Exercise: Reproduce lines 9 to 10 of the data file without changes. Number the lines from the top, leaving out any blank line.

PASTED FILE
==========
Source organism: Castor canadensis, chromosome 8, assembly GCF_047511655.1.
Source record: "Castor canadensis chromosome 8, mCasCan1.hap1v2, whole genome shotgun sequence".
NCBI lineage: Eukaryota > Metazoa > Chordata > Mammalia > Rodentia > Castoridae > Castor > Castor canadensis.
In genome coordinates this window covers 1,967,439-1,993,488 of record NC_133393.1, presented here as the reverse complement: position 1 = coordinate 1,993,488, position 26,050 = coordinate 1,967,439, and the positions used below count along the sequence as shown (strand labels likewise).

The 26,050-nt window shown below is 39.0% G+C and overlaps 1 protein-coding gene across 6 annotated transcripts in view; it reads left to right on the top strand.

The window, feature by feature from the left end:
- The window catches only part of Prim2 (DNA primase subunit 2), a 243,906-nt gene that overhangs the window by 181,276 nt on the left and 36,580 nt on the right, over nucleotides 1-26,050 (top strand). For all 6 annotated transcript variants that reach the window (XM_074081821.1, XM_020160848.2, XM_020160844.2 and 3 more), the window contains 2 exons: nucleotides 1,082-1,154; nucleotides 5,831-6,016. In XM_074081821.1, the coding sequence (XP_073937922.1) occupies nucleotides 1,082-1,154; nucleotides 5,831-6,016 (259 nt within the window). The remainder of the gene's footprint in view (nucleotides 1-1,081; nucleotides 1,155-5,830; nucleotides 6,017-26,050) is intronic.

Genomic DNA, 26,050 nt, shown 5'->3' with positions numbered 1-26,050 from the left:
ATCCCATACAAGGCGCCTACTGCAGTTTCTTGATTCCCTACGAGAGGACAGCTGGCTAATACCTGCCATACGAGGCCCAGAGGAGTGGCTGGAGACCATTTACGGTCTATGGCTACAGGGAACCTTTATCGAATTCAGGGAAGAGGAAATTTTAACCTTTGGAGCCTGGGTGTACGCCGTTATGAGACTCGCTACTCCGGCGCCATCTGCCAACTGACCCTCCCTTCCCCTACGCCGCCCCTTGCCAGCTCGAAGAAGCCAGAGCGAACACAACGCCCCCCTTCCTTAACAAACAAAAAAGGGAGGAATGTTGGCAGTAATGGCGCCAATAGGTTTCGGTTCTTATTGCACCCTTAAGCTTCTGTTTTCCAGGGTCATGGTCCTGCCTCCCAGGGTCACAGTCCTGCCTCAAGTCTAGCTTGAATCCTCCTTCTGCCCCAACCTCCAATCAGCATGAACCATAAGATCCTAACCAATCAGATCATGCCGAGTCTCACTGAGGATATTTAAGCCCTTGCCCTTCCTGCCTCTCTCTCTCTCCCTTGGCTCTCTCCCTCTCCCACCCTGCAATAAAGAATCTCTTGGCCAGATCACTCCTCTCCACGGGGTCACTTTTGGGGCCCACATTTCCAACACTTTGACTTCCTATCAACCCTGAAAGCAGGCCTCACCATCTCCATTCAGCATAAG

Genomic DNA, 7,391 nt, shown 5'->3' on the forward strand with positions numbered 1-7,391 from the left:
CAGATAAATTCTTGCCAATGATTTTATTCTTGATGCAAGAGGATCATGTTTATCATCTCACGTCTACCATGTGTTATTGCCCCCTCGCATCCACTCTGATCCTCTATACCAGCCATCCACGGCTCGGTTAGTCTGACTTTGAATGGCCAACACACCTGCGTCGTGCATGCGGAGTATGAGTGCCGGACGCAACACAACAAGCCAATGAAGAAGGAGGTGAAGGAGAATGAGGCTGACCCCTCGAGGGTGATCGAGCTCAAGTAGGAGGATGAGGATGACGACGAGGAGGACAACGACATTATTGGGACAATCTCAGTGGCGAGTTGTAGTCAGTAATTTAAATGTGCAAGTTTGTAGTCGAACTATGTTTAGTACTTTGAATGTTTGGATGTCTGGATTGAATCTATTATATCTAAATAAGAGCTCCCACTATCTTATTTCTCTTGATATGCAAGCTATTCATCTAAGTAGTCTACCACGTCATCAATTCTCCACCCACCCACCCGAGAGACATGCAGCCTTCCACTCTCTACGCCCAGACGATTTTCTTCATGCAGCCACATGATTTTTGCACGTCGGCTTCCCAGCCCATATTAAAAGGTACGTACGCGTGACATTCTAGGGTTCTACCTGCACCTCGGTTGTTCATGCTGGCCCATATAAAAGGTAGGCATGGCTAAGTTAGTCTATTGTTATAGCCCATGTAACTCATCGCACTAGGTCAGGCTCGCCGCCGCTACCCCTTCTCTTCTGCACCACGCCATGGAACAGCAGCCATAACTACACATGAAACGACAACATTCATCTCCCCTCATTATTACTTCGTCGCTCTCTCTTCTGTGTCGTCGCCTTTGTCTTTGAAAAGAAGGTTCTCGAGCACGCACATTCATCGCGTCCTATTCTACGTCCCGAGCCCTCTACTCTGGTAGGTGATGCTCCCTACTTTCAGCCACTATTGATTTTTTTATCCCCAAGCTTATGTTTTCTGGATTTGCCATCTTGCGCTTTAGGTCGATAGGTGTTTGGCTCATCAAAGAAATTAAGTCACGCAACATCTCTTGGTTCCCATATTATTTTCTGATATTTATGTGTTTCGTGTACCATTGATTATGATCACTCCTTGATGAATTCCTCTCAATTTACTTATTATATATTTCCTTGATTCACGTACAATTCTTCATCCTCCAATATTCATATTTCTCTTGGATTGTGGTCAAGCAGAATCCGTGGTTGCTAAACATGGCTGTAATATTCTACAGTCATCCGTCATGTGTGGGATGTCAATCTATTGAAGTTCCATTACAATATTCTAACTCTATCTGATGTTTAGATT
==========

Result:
ATCCCATACAAGGCGCCTACTGCAGTTTCTTGATTCCCTACGAGAGGACAGCTGGCTAATACCTGCCATACGAGGCCCAGAGGAGTGGCTGGAGACCATTTACGGTCTATGGCTACAGGGAACCTTTATCGAATTCAGGGAAGAGGAAATTTTAACCTTTGGAGCCTGGGTGTACGCCGTTATGAGACTCGCTACTCCGGCGCCATCTGCCAACTGACCCTCCCTTCCCCTACGCCGCCCCTTGCCAGCTCGAAGAAGCCAGAGCGAACACAACGCCCCCCTTCCTTAACAAACAAAAAAGGGAGGAATGTTGGCAGTAATGGCGCCAATAGGTTTCGGTTCTTATTGCACCCTTAAGCTTCTGTTTTCCAGGGTCATGGTCCTGCCTCCCAGGGTCACAGTCCTGCCTCAAGTCTAGCTTGAATCCTCCTTCTGCCCCAACCTCCAATCAGCATGAACCATAAGATCCTAACCAATCAGATCATGCCGAGTCTCACTGAGGATATTTAAGCCCTTGCCCTTCCTGCCTCTCTCTCTCTCCCTTGGCTCTCTCCCTCTCCCACCCTGCAATAAAGAATCTCTTGGCCAGATCACTCCTCTCCACGGGGTCACTTTTGGGGCCCACATTTCCAACACTTTGACTTCCTATCAACCCTGAAAGCAGGCCTCACCATCTCCATTCAGCATAAG

Genomic DNA, 7,391 nt, shown 5'->3' on the forward strand with positions numbered 1-7,391 from the left: